Allison Xu, PhD

Professor
Diabetes Center
+1 415 476-2807

Research in our laboratory focuses on understanding leptin and the central melanocortin system in regulation of feeding, body weight, hepatic lipid and glucose metabolism. Highlights of our recent research are described below.

Hypothalamic leptin-melanocortin pathway in regulation of hepatic lipid metabolism

Our laboratory has recently delineated a novel neuroendocrine circuit in regulation of non-alcoholic fatty liver under physiologic conditions such as starvation and diet-induced obesity. We show that leptin acts in the brain to regulate autonomic activity and suppress triglyceride content in the liver. Induction of cellular leptin resistance in the brain, a hallmark feature of obesity, results in hepatic steatosis independent of hyperphagia and obesity. We further show that modulation of leptin levels during fasting is important for starvation-induced hepatic steatosis, and that this effect is mediated by hypothalamic Agouti-related protein (AGRP). AGRP modulates hepatic sympathetic activity, activates hepatic expression of acyl CoA:diacylglycerol acyltransferase-2 (Dgat2), and increases triglyceride levels. AGRP deficiency, despite having no effects on feeding and body adiposity in the fed state, attenuates hepatic steatosis and impairs energy release from the liver during prolonged food deprivation. These results demonstrate that AGRP neuropeptide plays an indispensible role in regulation of hepatic lipid synthesis, a function that is uncoupled from feeding regulation. Our research further shows that AGRP innervation onto selective neuronal targets increases in diet-induced obesity, and that inhibition of AGRP expression protects mice from high-fat diet (HFD)-induced hepatic steatosis. These results raise the possibility that this pathway may also contribute to obesity-associated hepatic steatosis.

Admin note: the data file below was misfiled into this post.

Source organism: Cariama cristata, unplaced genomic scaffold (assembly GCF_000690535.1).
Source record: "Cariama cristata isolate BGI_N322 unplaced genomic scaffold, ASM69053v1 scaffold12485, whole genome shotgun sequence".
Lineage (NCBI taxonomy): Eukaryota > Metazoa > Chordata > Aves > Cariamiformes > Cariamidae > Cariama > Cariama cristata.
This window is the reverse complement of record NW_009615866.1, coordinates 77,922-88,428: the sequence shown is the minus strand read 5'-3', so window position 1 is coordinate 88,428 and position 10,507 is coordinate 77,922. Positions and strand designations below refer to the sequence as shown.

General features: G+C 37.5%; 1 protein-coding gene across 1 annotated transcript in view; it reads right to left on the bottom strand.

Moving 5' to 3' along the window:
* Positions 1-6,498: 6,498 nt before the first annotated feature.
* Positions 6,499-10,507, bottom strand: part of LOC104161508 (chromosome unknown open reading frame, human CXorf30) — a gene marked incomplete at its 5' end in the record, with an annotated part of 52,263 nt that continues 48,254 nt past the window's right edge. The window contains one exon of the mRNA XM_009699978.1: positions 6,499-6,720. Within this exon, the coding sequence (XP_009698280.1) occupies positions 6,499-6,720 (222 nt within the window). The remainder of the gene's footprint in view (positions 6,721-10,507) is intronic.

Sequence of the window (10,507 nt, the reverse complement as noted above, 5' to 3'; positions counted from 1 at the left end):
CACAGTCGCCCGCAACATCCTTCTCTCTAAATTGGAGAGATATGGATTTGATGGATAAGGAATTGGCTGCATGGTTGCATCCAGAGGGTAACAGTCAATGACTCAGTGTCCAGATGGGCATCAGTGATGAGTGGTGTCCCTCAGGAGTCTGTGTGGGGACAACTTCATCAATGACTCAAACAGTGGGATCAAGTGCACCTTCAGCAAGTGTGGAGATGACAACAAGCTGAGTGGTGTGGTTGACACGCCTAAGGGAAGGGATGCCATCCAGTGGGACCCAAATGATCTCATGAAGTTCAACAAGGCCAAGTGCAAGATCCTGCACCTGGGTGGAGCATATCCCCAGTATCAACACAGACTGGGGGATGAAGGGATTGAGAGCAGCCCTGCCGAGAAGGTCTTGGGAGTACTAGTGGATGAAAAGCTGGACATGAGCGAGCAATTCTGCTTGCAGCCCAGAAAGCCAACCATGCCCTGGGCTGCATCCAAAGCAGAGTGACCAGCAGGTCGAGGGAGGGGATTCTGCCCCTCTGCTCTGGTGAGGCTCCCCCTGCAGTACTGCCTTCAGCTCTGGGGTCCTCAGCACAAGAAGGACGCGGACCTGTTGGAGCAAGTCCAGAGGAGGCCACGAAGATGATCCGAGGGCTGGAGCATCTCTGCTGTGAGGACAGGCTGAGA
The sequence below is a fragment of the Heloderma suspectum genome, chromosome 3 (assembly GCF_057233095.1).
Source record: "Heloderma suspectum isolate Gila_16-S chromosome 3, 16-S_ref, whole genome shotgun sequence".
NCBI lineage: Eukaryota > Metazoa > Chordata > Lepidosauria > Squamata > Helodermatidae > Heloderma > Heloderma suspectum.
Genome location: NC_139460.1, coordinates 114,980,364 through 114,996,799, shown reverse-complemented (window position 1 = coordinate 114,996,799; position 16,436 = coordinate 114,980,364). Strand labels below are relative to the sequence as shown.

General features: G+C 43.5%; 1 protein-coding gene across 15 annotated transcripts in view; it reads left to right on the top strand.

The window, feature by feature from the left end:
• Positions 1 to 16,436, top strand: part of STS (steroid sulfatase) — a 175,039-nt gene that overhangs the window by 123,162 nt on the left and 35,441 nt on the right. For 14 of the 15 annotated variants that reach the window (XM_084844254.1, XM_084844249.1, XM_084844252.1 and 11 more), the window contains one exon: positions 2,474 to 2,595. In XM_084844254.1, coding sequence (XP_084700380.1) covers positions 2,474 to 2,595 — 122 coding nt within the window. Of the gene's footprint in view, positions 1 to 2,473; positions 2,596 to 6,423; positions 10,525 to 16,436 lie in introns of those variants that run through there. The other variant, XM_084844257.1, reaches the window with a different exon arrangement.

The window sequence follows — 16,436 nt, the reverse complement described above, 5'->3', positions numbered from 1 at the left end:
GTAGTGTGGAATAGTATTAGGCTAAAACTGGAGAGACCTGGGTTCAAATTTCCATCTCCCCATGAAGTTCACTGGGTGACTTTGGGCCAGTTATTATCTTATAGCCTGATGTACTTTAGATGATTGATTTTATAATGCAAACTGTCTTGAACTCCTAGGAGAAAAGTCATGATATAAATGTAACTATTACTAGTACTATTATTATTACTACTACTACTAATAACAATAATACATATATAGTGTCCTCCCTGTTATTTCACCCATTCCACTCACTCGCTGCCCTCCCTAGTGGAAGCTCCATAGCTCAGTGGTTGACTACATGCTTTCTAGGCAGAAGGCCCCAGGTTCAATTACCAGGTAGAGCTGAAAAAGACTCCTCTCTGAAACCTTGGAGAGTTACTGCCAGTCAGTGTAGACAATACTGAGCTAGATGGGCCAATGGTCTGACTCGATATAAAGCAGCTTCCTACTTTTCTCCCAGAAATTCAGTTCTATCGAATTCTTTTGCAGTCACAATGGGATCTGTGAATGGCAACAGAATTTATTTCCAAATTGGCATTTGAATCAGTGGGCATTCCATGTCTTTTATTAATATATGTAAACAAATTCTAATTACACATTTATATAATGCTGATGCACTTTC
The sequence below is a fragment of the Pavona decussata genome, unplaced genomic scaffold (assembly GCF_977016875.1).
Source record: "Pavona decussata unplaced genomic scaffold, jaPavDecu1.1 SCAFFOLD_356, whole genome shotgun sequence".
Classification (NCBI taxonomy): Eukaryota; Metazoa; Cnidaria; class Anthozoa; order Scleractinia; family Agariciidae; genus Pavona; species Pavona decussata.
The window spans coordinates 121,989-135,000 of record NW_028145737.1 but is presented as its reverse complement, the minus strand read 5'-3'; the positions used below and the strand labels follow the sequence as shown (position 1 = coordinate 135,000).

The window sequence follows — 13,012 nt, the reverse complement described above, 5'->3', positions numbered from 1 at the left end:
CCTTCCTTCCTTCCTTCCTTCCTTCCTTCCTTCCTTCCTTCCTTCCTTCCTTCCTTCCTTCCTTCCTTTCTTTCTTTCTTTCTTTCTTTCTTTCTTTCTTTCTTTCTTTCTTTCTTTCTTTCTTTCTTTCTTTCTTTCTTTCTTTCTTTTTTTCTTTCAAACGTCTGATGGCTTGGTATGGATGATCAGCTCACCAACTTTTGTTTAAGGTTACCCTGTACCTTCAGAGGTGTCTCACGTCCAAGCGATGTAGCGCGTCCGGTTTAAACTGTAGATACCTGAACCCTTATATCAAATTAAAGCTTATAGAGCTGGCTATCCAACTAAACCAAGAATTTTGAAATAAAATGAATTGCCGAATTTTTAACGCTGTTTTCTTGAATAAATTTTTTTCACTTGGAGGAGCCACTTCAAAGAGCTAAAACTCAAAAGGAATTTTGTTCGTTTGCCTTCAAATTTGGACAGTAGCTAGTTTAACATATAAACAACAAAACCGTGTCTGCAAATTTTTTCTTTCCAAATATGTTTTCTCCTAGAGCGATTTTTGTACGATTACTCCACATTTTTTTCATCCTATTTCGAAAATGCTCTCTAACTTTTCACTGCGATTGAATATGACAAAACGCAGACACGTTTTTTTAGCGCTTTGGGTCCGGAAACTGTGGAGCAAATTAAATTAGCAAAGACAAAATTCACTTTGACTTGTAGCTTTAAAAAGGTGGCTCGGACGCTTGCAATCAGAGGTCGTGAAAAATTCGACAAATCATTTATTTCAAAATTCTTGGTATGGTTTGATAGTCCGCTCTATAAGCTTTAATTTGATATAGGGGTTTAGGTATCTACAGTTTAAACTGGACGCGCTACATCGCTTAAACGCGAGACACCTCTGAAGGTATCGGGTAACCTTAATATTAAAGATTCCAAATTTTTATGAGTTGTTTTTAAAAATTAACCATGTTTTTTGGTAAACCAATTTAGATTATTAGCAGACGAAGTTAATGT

Neurogenesis in the adult hypothalamus as a compensatory regulatory mechanism to restore energy balance

Maintenance of energy balance in an ever-changing environment requires the brain to cope with a variety of environmental and metabolic insults. The ability to develop compensatory mechanisms to escape severe energy imbalance is essential for survival. This compensatory regulation of energy balance is frequently observed in rodent models with various genetic manipulations, but its underlying mechanisms remain largely unknown. Hypothalamus in the adulthood possesses low levels of neurogenic activity, although abundant neural progenitor cells are present in the adult hypothalamus and they exhibit stem cell properties and differentiate into neuropeptide-expressing neurons in vitro. This suggests that adult hypothalamus, like many other regions of the adult brain, lacks a permissive microenvironment for neurogenesis. We have shown that hypothalamic neurons important for energy homeostasis can be regenerated in adult hypothalamus in response to progressive degeneration of AgRP neurons, and that inhibition of cell proliferation in the mutant brain affects feeding and adiposity.

Adaptive mechanisms that underlie increased body adiposity associated with aging or diet-induced obesity

We recently show that AgRP neurons make up close to 70% of cells outside the blood-brain barrier (BBB) in the mediobasal hypothalamus, whereas neurons expressing Proopiomelanocortin (POMC) make up about 10%. AgRP neurons precede POMC neurons in developing diet-induced cellular leptin resistance, and dynamic increase of SOCS3 in AgRP neurons after acute consumption of fat-rich diet may serve as an initiating event in diet-induced hypothalamic leptin resistance. Thus, modulation of SOCS3 expression in AgRP neurons may play a dynamic role in metabolic fine tuning in response to short-term changes of nutritional status. Our results further suggest that AgRP neurons are able to sense small changes in plasma metabolic signals, allowing them to serve as first-line responders to fluctuation of energy intake. Intriguingly, we have recently shown that AGRP innervation onto POMC and other hypothalamic neurons increases markedly with age. This is associated with progressive increase in inhibitory postsynaptic currents and decreased POMC neuronal firing rate. Neuronal activity is attenuated in POMC neurons that receive high density AGRP puncta. The age-associated increase in AGRP innervation is accelerated by chronic consumption of a fat-rich diet. These high-density AGRP inputs correlate with leptin levels in wild type mice and are nearly absent in mice lacking leptin. Together our study suggests that modulation of hypothalamic AGRP innervation may constitute one mechanism to counter the effects of the age-associated rise in leptin levels, thus sustaining body weight and fat mass at elevated levels in adulthood.

Primary Thematic Area: 
Tissue / Organ Biology & Endocrinology
Secondary Thematic Area: 
Neurobiology
Research Summary: 
Hypothalamic regulation of appetite, body weight, hepatic lipid and glucose metabolism

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